“He is not allowed to come to Waldameer with us,” Darlene growled. “I’ll meet him at the party tonight, but until then it’s just you and me.”
“The party is the wrong place,” Mariah insisted, trying too hard to be patient. “Everyone will be drunk and acting ridiculous, and I just don’t think it’s the best time for you to really get to know him.”
“Then set up a coffee date two days from now and I promise I’ll show up and be the best little sister in the entire world. There will be no trace of bitchiness whatsoever. I promise on the thousand dollars I have stashed in my sock drawer. Please, Mar, just don’t—don’t take this away from me,” Darlene begged, feeling tears build up in the back of her eyes. Her anger was giving away to her most gut-wrenching fear, a fear that had started seven years ago when Mariah had gone off to college and had once again resurfaced five months back when Darlene had gotten her acceptance letter to the Appalachian School of Law in Virginia. She was scared of losing their bond, becoming less important to Mariah as the distant between them destroyed their closeness.
And what would happen to her if the bond was lost? How could she ever hope to be the person she dreamed of without knowing Mariah would be there, understanding her on a level that was borderline spooky? Darlene didn’t know if she was strong enough to begin the rough road ahead of her alone. She’d bet their mother’s life she wouldn’t last a year away from home if her relationship with her sister changed.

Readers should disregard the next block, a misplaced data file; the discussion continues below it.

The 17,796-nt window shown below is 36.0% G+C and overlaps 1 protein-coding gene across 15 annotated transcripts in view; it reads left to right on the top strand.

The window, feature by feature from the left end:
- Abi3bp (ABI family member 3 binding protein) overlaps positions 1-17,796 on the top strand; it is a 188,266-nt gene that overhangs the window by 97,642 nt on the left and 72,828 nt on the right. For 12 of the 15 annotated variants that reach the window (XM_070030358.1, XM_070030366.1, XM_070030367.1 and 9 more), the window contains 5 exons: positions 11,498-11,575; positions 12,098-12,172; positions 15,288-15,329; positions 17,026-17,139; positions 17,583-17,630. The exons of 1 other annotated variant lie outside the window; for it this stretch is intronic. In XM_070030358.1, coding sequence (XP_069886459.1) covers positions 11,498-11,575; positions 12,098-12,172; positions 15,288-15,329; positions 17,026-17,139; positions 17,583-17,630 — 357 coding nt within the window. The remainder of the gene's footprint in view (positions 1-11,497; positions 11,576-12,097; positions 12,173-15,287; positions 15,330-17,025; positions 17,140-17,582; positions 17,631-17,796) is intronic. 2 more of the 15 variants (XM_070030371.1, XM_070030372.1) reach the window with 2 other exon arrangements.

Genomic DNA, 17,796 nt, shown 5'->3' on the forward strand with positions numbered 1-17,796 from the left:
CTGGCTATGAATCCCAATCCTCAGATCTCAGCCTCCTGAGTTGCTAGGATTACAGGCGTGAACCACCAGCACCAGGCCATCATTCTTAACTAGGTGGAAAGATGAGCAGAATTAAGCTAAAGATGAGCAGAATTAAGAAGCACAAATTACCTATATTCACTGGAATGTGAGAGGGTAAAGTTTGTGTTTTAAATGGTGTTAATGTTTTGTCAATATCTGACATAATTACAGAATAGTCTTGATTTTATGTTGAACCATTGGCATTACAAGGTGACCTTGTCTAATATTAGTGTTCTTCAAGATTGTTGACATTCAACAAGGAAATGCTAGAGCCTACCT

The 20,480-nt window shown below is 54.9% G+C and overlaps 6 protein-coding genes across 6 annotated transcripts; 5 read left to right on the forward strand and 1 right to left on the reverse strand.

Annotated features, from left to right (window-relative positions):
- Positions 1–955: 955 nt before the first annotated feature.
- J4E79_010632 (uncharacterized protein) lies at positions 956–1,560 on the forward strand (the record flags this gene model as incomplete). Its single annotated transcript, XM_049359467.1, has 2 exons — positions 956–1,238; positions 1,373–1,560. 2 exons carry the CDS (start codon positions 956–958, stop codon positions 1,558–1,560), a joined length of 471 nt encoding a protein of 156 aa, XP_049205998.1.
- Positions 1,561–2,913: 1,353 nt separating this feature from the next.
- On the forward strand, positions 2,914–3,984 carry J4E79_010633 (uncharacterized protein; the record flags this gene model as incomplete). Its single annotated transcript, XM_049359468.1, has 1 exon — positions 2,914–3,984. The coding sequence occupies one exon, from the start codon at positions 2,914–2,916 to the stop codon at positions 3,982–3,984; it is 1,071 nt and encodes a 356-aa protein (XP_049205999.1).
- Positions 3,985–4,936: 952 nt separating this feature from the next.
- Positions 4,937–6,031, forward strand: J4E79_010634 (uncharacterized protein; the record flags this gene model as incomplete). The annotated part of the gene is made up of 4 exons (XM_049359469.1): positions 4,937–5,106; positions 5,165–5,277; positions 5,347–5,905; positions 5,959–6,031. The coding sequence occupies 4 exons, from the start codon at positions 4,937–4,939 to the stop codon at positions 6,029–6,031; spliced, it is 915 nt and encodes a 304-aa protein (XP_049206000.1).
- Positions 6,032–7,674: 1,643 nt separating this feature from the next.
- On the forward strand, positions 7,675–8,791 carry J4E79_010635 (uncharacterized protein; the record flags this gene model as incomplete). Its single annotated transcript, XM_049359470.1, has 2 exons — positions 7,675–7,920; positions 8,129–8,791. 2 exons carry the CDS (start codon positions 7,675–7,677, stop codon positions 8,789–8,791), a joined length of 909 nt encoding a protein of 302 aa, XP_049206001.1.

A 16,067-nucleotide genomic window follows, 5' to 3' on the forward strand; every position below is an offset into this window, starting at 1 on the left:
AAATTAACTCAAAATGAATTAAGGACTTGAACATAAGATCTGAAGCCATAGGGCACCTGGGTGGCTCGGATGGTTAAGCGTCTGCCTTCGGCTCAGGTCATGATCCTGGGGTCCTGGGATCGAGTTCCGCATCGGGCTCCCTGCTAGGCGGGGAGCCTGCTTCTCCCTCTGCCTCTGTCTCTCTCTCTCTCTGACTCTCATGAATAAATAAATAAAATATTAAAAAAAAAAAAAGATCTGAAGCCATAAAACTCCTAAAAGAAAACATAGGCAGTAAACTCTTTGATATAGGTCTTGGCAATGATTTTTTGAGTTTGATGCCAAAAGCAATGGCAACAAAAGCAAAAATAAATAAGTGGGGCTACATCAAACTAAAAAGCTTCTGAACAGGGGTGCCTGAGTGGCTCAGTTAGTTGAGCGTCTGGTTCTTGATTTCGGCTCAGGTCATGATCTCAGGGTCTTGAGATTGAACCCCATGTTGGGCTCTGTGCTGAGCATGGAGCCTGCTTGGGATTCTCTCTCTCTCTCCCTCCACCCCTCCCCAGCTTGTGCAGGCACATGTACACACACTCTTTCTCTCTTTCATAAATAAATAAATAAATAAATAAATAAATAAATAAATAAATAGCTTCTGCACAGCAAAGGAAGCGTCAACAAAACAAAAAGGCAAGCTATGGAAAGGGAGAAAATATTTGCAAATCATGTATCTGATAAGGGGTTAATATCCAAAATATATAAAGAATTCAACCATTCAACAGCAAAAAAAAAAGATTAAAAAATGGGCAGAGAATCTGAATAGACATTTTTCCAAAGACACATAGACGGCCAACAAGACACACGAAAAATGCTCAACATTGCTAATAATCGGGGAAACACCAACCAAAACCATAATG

“I’m not taking away anything from you,” Mariah huffed as she parked in front of her apartment building. “I only thought having someone else along would be fun.”
“Well, it’s my birthday and he’s coming,” Mariah said, her tone just like their mother’s when she’d settled her mind on something and refused to budge.
“I hope you two have a fucking great time then,” Darlene hissed, plucking her purse from the backseat before jumping out of the car. She slammed the door so hard the small vehicle shook, causing Mariah to scramble out in a fit of fury.